*Princess/Queen Victoria, who took the throne just after her eighteenth birthday in 1836. She was a fan of Charles Dickens.

I’ve probably forgotten some people, so let me know if you think you noticed someone!

I absolutely recommend googling all of these complicated, successful, diverse and talented people. They are well worth getting to know.

News about “Choices That Matter” story app.

Eep, I really haven’t written for a while.

In my defence, I am in a whirlwind of writing as I finish “Choices: And Their Souls Were Eaten”, write the sequel to “Heart of Brass” (it’ll be a trilogy by the end of next year), and research and write [redacted] for [redacted], which is terribly exciting.

First things first, the Tin Man Games story app formerly known as “Choices: And The Sun Went Out” (after the first story, which I also co-wrote) is now known as “Choices That Matter”. It’s still on iOS and Google Play, and the finished tales will eventually show up on Steam.

So, I co-wrote the first story, “And The Sun Went Out” (from arc 4 onwards)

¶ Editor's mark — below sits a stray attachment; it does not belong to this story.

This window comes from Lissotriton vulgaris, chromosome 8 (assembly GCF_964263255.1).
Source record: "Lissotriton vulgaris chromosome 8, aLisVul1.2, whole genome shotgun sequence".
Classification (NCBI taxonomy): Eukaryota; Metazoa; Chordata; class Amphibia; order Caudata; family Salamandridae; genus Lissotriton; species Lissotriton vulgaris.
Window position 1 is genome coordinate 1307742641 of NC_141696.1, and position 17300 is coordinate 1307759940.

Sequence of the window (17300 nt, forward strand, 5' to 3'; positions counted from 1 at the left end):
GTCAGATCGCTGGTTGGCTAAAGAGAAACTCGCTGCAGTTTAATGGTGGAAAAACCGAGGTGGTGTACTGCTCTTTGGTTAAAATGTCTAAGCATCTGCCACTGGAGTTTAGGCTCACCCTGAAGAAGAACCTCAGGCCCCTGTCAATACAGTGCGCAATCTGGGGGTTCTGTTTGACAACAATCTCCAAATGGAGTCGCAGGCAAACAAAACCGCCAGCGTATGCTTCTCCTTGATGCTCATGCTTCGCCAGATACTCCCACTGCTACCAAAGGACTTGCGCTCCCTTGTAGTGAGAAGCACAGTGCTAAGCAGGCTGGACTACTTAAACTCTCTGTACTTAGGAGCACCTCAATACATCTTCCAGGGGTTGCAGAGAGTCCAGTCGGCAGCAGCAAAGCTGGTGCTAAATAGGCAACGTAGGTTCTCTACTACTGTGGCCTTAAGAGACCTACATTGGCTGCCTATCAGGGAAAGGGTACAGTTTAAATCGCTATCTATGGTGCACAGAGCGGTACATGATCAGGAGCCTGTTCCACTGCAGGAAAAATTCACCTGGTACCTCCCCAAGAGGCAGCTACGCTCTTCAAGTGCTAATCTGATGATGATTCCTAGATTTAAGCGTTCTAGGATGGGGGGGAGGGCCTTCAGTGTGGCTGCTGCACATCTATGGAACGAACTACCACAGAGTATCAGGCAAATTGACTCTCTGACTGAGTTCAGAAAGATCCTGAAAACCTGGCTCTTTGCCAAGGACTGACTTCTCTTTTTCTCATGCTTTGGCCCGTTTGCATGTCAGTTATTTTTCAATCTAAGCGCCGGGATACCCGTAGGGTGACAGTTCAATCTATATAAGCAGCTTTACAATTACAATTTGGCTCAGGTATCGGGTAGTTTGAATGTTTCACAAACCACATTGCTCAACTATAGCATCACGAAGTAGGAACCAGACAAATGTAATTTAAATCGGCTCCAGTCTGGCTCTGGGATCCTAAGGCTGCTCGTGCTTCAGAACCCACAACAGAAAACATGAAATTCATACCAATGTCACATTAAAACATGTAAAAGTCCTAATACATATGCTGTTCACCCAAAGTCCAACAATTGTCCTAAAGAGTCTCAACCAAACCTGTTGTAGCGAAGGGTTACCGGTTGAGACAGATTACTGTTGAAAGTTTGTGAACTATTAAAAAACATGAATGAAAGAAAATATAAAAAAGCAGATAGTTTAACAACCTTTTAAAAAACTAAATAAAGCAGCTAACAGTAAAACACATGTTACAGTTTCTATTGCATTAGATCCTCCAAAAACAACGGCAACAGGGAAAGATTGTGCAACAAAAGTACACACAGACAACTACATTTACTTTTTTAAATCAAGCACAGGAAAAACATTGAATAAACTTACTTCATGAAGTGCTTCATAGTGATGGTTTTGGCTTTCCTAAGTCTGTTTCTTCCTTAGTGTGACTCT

I wrote the second story, “And Their Souls Were Eaten”

I shall be editing the third story, “And Their Heroes Were Lost”.

All in all, KG Tan and I have made sure our fingerprints are all over all three stories. (For those not in the know, KG Tan is the project head of both “Choices That Matter” and “Miss Fisher” and he wrote rather a lot of “And The Sun Went Out”. He’s the last line of defence when it comes to editing, especially coding errors, and he is a spectacularly gifted person as well as a genuine friend.)

Phill Berrie was the first-line editor for “And Their Souls Were Eaten” and he is the writer of “And Their Heroes Were Lost” (which is seriously excellent!)

 

So let’s talk “And Their Souls Were Eaten”, since it’s my big beautiful baby. It had forty updates over 10 months, and the final update will come out within days. The final word count is around 377,000 (which is impressive until you compare it to the 15-month “And The Sun Went Out”, which came in just over 600,000 words).

YES in case you were wondering, it is connected to my other steampunk stories (they’re all connected). It takes place in 1836 Europe, well before any of the other stories, and the central problem of the story is different to all the rest.

Whenever I write interactive steampunk, I decide one one version of the story that is the “canon” version—the least contradictory version. When it comes to “And Their Souls Were Eaten” the canon version is as follows: